Includes this handy tip for Adviser Management:
If your adviser tries to change the subject from a discussion of your dissertation, shove one of the books, preferably one that is so new that you are confident your adviser hasn't read it, into his hands: "Um, have you seen this yet?" No doubt his frantic attempt to scan the bibliography and see if his work is cited will sufficiently distract him.No doubt. I am not the only narcissist in the academy.
This take on teaching is also largely correct:
you must not expect to be given any actual guidance from your department on how to be a teacher. You will only be able to obtain those skills through your own efforts.Teaching, like writing, takes a lot of practice. When I first started out, I just wanted to be clear and organized. I did not try to be interesting or engaging. I didn't even try to be funny, as hard as that might be to believe. My lecture notes from my first years of teaching were quite organized, developed, even occasionally researched. And they have served me well since. I think, in some ways, it was quite lucky that I was a visitor for two years at U of Vermont, teaching only a few courses, mostly intro to IR, to relatively small classes. I learned how to teach, more or less, in a low risk environment, playing to my strengths.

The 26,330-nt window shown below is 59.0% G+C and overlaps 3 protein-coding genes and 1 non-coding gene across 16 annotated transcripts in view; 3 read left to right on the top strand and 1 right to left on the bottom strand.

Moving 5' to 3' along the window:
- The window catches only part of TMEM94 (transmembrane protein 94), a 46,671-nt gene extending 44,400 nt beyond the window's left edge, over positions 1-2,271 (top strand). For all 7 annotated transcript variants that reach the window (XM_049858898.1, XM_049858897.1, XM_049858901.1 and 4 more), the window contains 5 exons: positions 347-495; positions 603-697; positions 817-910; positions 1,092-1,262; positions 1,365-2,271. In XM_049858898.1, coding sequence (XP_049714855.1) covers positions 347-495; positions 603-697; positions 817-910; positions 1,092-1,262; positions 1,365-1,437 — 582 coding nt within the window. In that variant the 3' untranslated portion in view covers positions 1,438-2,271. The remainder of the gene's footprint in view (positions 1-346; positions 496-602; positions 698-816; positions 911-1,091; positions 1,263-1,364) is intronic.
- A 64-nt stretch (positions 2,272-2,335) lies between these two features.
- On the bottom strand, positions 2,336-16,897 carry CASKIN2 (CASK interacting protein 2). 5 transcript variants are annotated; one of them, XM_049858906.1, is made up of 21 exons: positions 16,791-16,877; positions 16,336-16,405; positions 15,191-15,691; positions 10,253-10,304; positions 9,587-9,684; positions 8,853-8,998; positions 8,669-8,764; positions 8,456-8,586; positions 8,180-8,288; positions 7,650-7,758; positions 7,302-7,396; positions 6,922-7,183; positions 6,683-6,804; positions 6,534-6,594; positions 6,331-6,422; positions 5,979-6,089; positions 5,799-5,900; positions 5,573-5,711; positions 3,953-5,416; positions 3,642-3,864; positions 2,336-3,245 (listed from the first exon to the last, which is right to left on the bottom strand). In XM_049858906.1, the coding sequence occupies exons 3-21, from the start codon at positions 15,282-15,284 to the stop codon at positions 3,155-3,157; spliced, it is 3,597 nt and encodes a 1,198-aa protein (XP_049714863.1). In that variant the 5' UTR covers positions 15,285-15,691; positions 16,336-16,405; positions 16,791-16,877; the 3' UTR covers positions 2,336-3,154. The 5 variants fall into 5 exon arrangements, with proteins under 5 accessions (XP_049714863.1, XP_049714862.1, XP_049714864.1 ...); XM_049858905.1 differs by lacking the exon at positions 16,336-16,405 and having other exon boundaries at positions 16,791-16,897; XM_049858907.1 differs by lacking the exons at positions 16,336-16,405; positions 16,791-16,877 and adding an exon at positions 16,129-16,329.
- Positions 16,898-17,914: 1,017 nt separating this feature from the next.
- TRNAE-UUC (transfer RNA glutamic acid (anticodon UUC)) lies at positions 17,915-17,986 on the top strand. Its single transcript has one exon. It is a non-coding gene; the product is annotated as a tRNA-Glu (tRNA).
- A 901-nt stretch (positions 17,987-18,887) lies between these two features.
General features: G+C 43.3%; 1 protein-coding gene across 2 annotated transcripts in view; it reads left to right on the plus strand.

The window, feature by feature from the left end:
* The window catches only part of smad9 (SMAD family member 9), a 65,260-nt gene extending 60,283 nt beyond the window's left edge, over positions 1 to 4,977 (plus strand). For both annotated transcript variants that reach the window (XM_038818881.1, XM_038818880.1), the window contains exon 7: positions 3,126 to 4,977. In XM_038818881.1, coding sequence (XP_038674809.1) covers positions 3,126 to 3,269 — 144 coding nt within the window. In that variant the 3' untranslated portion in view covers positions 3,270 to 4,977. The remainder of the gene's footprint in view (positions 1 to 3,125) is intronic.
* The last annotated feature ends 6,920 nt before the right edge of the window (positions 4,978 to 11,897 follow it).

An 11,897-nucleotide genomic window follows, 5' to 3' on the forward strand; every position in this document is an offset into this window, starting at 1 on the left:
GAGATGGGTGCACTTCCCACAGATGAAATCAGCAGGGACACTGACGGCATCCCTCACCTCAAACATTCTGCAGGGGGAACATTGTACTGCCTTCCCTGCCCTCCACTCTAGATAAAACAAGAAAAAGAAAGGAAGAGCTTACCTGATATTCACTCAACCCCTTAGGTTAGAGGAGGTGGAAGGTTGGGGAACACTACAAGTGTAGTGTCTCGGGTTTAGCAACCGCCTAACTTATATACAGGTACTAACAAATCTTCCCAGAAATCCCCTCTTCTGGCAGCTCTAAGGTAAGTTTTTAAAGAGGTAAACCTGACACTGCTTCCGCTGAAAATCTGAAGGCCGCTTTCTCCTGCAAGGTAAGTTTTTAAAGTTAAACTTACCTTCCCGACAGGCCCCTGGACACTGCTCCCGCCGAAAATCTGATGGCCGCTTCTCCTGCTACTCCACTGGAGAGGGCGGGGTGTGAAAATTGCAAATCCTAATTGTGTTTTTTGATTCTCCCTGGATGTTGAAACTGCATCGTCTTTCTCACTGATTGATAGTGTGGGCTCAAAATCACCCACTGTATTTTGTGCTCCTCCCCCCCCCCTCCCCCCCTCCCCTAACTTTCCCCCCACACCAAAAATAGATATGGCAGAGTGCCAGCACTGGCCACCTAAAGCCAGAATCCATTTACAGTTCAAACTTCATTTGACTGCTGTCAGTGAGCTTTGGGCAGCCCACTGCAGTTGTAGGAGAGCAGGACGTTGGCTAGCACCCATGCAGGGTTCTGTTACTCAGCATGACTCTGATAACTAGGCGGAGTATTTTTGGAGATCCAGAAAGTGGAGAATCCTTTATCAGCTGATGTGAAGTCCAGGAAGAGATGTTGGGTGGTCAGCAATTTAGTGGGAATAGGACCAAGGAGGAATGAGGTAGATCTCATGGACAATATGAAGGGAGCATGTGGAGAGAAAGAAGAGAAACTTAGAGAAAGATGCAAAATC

Then I went to Texas Tech and had to teach beyond my area of expertise to very large classes, but the foundation of my teaching style (or philosophy as the piece cited above puts it) was built mostly in Vermont. The only real teaching lessons I learned at UCSD was to watch the same course (Intro to IR) taught by a fantastic teacher, by a strong teacher who was revising his course in light of the end of the cold war, and by a less than stellar teacher. I could compare and contrast and borrow/steal what worked.
Upon arriving at McGill, I quickly learned I had to increase my expectations, as the students were going to do the work and think about it. So tests became less about enforcement and more about pushing them and me to think more about the material. And, I loosened up somewhere between Vermont and now. I was never super-uptight, but now I am very relaxed, I play music before class starts to charge my batteries, and I have to balance how much youtube and other such stuff I use. Teaching 600 students, as I have been doing since 2005, has lead to a delicate balancing act--adding demonstrations and experiments to make things interesting but not too distracting--how much education and entertainment complement vs. overwhelm.
But do I have a teaching philosophy? Will have to ponder that some.